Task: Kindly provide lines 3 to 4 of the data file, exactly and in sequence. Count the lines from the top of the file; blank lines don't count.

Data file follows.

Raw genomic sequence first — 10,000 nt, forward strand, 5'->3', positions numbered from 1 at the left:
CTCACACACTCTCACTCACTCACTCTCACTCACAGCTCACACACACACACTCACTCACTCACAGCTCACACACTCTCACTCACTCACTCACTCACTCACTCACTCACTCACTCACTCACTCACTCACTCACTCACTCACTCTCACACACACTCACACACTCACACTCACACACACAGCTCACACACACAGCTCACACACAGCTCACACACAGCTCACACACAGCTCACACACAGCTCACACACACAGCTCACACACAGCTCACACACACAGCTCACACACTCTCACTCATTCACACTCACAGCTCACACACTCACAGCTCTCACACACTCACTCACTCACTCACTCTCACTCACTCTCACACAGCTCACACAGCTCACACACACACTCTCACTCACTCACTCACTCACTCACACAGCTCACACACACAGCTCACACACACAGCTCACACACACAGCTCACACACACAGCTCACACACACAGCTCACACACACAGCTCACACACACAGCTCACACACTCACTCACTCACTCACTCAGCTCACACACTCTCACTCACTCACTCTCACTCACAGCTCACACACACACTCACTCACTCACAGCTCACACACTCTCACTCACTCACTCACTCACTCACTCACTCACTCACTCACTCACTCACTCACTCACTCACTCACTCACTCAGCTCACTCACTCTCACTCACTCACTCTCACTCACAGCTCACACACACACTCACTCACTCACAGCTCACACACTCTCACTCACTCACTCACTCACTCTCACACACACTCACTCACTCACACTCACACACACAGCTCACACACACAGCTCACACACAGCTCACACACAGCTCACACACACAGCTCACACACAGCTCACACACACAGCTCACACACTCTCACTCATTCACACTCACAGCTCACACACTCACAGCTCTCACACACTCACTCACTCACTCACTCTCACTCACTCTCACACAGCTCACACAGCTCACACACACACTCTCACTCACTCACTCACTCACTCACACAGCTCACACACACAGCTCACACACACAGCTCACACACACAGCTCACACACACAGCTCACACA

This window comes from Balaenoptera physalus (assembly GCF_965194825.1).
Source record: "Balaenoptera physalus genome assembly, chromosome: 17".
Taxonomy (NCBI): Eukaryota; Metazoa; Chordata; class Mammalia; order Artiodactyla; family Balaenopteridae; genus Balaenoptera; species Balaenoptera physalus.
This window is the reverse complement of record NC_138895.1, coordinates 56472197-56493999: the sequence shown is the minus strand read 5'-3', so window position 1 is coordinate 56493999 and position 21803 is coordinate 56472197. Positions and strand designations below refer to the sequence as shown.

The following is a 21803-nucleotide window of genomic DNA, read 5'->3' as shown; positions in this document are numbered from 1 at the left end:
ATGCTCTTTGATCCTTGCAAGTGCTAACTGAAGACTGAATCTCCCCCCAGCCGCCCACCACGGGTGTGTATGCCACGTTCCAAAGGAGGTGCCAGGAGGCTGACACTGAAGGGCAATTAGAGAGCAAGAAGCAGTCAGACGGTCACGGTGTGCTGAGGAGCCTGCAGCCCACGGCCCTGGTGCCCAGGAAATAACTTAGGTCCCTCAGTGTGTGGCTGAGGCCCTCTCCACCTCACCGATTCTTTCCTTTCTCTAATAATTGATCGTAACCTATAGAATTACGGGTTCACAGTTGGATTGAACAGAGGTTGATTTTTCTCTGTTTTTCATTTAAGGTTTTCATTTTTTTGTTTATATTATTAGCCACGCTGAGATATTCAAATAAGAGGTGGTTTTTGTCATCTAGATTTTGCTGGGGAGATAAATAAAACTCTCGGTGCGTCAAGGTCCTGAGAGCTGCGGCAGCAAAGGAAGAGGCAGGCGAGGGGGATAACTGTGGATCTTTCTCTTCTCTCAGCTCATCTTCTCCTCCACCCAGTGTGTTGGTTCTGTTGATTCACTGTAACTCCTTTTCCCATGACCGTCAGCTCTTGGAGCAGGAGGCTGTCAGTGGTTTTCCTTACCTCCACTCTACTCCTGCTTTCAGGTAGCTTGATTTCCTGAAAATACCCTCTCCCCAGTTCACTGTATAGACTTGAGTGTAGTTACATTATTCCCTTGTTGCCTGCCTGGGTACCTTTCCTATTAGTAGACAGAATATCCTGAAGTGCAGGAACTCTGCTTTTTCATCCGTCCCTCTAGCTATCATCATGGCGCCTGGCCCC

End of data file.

This window comes from Balaenoptera physalus (assembly GCF_965194825.1).
Source record: "Balaenoptera physalus genome assembly, chromosome: 17".